Introduction Despite 50 years of development experience, fundamental questions remain unanswered. The world still lacks a comprehensive theoretical framework that adequately explains such phenomenon as the accelerating velocity of development exhibited by East Asian countries, the failure of Malthusian projections, the growing contribution of non-material resources not subject to depletion, the apparent failure of market policies in the transition of Eastern Europe, and conflicting predictions about the future of work based on the contrary recent experiences of North America and Western Europe. A profusion of economic theories provide explanations for specific expressions of development, but none unite the pieces into a unified theory that adequately defines the central principles, process and stages of development.
Introduction One of the major claims made regarding qualitative methods is that they diverge from scientific explanation models in terms of the need for hypothesis testing.
A scientific hypothesis is based on a background theory, typically assuming the form of a proposition whose validity depends on empirical confirmation. Otherwise, a hypothesis is nothing but an imaginative conjecture. Moreover, when researchers do not obtain empirical confirmation for their hypothesis, the theory in question or part of it may not be able to predict relevant aspects of the phenomenon under investigation.
Their primary interest is to achieve understanding Verstehen of a particular situation, or individuals, or groups of individual, or sub cultures, etc.
In summary, qualitative methods are primarily inductive, in contrast to the deductive methods of experimental science. The debate centers around how we justify that what we know is valid.
More specifically, induction is the form of reasoning based on empirical observation in the process of developing scientific laws and theories. Thus, induction negotiates the relationship between empirical reality and its theorization, in addition to the production and validation of knowledge. For example, qualitative methods have been accused of reflecting the problems pointed out by philosophers of science e.
In other words, qualitative researchers tend to prioritize logic emerging from experience, preferring to expand their knowledge from it as opposed to using a priori, deductive, concepts.
Qualitative researchers have for decades reacted to this distorted view of the field e. Of the many examples that could be cited, I highlight grounded theory methodology GTM. There are differences among researchers using this approach e.
GTM rests in a state of permanent tension between 1. What is the role of theory in qualitative research? Alternatively, what function do empirical data play in the theorizing process? Answering these questions is important for the continuing advancement of qualitative methods as well as the inclusion of this field in the discussions of similar issues that have been witnessed in the philosophy of science.
As a starting point, I recapitulate the main characteristics of the so-called problem of induction, arguing that it raises important questions regarding the value of theory in science.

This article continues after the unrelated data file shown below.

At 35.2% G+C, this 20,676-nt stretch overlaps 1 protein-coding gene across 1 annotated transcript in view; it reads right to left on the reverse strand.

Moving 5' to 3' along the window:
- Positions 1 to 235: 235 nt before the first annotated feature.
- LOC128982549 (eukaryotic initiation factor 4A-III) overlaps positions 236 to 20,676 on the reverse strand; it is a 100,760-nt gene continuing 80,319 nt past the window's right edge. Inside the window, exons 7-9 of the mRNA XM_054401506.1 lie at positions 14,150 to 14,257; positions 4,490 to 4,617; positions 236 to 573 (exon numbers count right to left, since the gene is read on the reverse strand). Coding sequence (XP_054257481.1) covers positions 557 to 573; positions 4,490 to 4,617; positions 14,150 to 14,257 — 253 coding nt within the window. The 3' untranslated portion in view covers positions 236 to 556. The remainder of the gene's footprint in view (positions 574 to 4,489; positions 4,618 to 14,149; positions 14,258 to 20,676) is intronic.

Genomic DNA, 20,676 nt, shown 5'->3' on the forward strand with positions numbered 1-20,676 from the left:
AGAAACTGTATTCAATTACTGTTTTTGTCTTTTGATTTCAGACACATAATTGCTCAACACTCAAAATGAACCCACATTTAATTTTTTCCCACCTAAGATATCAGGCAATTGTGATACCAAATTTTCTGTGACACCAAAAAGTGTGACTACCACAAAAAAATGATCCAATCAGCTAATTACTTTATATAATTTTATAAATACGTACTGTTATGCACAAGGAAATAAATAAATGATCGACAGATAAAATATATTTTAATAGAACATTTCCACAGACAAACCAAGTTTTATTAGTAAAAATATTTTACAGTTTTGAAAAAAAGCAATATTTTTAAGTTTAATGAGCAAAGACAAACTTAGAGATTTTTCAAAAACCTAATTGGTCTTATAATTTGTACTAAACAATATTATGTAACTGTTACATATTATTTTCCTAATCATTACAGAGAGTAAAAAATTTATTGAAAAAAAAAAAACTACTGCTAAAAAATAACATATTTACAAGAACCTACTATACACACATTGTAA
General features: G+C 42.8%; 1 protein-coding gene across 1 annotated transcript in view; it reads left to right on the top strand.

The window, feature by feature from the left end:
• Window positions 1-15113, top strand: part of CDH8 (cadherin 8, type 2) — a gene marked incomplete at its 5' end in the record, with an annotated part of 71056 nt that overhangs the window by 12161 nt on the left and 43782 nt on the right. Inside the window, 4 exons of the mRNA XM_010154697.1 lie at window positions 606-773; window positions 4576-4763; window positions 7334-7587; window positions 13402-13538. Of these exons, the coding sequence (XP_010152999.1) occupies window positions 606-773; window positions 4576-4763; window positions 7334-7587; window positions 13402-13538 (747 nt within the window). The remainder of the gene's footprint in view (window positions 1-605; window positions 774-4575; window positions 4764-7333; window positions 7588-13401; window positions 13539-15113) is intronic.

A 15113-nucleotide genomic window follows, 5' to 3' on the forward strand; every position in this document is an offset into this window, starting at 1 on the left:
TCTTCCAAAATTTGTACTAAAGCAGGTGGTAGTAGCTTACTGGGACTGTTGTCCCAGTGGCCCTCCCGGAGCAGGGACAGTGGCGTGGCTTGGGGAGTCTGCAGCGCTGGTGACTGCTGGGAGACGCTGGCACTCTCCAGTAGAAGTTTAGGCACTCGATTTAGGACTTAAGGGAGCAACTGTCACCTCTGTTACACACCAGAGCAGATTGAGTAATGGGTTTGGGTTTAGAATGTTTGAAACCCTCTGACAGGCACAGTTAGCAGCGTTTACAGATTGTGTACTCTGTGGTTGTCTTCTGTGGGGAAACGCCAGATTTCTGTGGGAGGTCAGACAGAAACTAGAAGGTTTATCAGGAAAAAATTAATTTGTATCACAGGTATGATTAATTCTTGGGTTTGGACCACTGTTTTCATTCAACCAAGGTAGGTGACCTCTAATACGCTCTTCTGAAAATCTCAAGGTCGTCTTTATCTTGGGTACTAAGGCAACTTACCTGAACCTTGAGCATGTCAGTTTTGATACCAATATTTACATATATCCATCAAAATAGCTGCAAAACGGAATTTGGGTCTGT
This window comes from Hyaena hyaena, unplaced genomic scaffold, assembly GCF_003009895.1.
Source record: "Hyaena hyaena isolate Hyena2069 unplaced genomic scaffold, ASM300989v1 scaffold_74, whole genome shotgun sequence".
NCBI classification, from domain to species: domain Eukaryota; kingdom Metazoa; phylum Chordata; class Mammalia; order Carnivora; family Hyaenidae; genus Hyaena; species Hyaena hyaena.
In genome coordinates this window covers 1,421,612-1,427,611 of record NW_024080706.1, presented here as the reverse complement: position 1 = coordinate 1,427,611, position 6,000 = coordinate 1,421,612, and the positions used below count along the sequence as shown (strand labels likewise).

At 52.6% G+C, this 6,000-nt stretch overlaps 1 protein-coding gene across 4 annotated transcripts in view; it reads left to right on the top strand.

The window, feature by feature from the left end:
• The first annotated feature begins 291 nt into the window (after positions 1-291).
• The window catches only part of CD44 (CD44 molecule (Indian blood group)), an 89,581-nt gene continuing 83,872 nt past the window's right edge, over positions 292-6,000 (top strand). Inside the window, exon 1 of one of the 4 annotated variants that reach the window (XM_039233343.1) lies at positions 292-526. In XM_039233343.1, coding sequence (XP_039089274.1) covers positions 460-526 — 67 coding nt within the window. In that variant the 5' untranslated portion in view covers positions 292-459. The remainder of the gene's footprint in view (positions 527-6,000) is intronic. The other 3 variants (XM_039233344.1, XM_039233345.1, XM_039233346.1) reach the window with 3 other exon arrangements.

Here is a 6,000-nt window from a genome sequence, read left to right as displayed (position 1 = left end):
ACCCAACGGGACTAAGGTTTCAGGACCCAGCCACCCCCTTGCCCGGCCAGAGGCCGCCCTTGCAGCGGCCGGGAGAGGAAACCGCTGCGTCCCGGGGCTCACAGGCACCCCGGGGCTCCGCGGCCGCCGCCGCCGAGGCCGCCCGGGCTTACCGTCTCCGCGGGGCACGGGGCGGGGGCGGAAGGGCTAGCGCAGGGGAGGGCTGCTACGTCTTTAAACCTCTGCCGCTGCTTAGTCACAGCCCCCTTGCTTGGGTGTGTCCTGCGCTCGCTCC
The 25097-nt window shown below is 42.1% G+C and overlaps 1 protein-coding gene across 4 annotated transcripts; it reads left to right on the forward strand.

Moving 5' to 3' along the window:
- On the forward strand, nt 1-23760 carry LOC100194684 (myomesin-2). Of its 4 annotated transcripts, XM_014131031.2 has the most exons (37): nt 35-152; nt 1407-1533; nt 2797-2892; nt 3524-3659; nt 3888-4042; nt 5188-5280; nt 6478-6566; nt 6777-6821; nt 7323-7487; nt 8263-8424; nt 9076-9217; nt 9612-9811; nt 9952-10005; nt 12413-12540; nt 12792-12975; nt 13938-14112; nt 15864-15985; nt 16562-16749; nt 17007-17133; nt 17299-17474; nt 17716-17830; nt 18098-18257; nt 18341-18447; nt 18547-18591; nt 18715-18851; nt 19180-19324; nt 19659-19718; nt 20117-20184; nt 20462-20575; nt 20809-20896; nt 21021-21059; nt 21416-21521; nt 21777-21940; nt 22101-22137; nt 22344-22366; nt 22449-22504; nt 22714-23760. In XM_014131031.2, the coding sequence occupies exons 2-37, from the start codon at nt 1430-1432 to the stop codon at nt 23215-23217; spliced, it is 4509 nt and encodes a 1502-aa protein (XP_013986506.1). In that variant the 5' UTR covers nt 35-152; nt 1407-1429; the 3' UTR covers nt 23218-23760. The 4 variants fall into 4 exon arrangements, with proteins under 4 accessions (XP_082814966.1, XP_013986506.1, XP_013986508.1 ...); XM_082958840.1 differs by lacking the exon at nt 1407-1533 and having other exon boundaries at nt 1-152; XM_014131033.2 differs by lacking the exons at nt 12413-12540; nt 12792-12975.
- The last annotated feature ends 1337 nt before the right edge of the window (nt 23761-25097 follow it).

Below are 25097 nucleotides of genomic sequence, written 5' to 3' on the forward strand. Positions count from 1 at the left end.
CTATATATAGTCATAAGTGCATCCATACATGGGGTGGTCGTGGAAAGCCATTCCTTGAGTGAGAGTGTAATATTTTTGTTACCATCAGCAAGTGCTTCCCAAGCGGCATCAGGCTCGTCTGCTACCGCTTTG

Next, I review ways of describing the theory-empirical data relationship that have been proposed in order to address the problem of induction in the realm of the philosophy of science. Against this backdrop, I discuss how qualitative researchers have dealt with the question of induction, using a "generic analytic cycle" common to qualitative methods as an illustration.
In the last sections, I propose reconsidering the role of theory in qualitative research. I argue for the need to recover a substantial definition of theory in these studies.
According to HUME there are two primary ways to validate knowledge: Knowing facts is equivalent to identifying their causes and effects. However, observing facts, describing them in their manifestation, does not amount to science.
There must be a leap from the visible to the invisible, and herein lies induction: The inductive leap allows us, based on singular facts, to create statements about sets of facts and their future behavior. What permits us to go from a singular fact to a statement about facts in general or future facts?
According to HUME induction does not involve a logical base. The "statement about all" is not contained in the "statement about some. HUME claims that it is merely habit that causes us to think that if the sun rose today, it will do so once again tomorrow.
There is therefore a psychological component in this knowledge-building process. In other words, HUME demonstrated that passing from some to all is an emotionally and imaginatively based process, and that the root of any knowledge is sensory experience.
The past may not be the best guarantee for current knowledge; otherwise, how can we explain unpredictable events? In the well-known analogy cited by POPPERthe fact that we observe innumerable white swans does not allow us to assume that there will never be a black one.
Another relevant question is distinguishing between empirical generalizations, based on the observation of a recurring number of singular cases, and universal generalizations, in the form of laws.The Journal of the ACM (JACM) provides coverage of the most significant work on principles of computer science, broadly construed.
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